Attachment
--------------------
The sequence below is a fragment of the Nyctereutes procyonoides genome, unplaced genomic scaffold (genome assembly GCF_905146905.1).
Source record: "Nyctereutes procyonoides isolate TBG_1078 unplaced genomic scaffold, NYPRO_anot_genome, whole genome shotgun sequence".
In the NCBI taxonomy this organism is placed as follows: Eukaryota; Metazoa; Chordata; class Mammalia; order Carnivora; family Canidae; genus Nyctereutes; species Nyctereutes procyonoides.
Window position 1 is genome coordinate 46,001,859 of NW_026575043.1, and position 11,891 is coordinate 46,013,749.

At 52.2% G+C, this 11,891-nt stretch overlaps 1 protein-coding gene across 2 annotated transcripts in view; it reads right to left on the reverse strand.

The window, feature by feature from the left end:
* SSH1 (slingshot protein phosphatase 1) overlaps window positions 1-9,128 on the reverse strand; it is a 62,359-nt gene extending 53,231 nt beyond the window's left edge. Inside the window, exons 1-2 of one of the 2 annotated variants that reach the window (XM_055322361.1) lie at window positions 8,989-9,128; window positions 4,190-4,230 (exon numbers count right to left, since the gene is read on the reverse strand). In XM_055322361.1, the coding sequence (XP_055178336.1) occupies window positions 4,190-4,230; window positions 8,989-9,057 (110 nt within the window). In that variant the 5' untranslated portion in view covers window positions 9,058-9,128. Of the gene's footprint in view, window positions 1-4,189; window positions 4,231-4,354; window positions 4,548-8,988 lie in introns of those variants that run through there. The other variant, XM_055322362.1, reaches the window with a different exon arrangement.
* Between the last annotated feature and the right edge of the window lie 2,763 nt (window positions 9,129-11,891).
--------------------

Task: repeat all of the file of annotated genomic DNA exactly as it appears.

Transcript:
The sequence below is a fragment of the Nyctereutes procyonoides genome, unplaced genomic scaffold (genome assembly GCF_905146905.1).
Source record: "Nyctereutes procyonoides isolate TBG_1078 unplaced genomic scaffold, NYPRO_anot_genome, whole genome shotgun sequence".
In the NCBI taxonomy this organism is placed as follows: Eukaryota; Metazoa; Chordata; class Mammalia; order Carnivora; family Canidae; genus Nyctereutes; species Nyctereutes procyonoides.
Window position 1 is genome coordinate 46,001,859 of NW_026575043.1, and position 11,891 is coordinate 46,013,749.

At 52.2% G+C, this 11,891-nt stretch overlaps 1 protein-coding gene across 2 annotated transcripts in view; it reads right to left on the reverse strand.

The window, feature by feature from the left end:
* SSH1 (slingshot protein phosphatase 1) overlaps window positions 1-9,128 on the reverse strand; it is a 62,359-nt gene extending 53,231 nt beyond the window's left edge. Inside the window, exons 1-2 of one of the 2 annotated variants that reach the window (XM_055322361.1) lie at window positions 8,989-9,128; window positions 4,190-4,230 (exon numbers count right to left, since the gene is read on the reverse strand). In XM_055322361.1, the coding sequence (XP_055178336.1) occupies window positions 4,190-4,230; window positions 8,989-9,057 (110 nt within the window). In that variant the 5' untranslated portion in view covers window positions 9,058-9,128. Of the gene's footprint in view, window positions 1-4,189; window positions 4,231-4,354; window positions 4,548-8,988 lie in introns of those variants that run through there. The other variant, XM_055322362.1, reaches the window with a different exon arrangement.
* Between the last annotated feature and the right edge of the window lie 2,763 nt (window positions 9,129-11,891).